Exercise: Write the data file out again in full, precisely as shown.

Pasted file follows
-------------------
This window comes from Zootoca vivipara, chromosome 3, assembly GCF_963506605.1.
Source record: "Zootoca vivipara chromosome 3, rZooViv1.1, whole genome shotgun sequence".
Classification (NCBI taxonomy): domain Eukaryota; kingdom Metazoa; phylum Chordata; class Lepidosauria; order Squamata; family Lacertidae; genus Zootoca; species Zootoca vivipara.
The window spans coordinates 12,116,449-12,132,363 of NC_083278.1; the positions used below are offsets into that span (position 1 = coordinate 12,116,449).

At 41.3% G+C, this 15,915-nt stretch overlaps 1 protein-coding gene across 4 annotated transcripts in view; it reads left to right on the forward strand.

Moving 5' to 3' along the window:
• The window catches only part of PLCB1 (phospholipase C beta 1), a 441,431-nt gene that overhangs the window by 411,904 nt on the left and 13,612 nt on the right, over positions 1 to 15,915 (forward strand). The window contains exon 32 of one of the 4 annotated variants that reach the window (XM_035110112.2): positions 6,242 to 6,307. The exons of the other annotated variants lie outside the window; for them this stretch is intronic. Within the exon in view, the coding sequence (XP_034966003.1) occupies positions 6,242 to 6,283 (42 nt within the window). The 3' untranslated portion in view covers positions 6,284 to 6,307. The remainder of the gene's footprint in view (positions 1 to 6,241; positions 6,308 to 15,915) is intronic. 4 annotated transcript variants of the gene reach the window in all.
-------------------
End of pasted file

This window comes from Zootoca vivipara, chromosome 3, assembly GCF_963506605.1.
Source record: "Zootoca vivipara chromosome 3, rZooViv1.1, whole genome shotgun sequence".
Classification (NCBI taxonomy): domain Eukaryota; kingdom Metazoa; phylum Chordata; class Lepidosauria; order Squamata; family Lacertidae; genus Zootoca; species Zootoca vivipara.
The window spans coordinates 12,116,449-12,132,363 of NC_083278.1; the positions used below are offsets into that span (position 1 = coordinate 12,116,449).

At 41.3% G+C, this 15,915-nt stretch overlaps 1 protein-coding gene across 4 annotated transcripts in view; it reads left to right on the forward strand.

Moving 5' to 3' along the window:
• The window catches only part of PLCB1 (phospholipase C beta 1), a 441,431-nt gene that overhangs the window by 411,904 nt on the left and 13,612 nt on the right, over positions 1 to 15,915 (forward strand). The window contains exon 32 of one of the 4 annotated variants that reach the window (XM_035110112.2): positions 6,242 to 6,307. The exons of the other annotated variants lie outside the window; for them this stretch is intronic. Within the exon in view, the coding sequence (XP_034966003.1) occupies positions 6,242 to 6,283 (42 nt within the window). The 3' untranslated portion in view covers positions 6,284 to 6,307. The remainder of the gene's footprint in view (positions 1 to 6,241; positions 6,308 to 15,915) is intronic. 4 annotated transcript variants of the gene reach the window in all.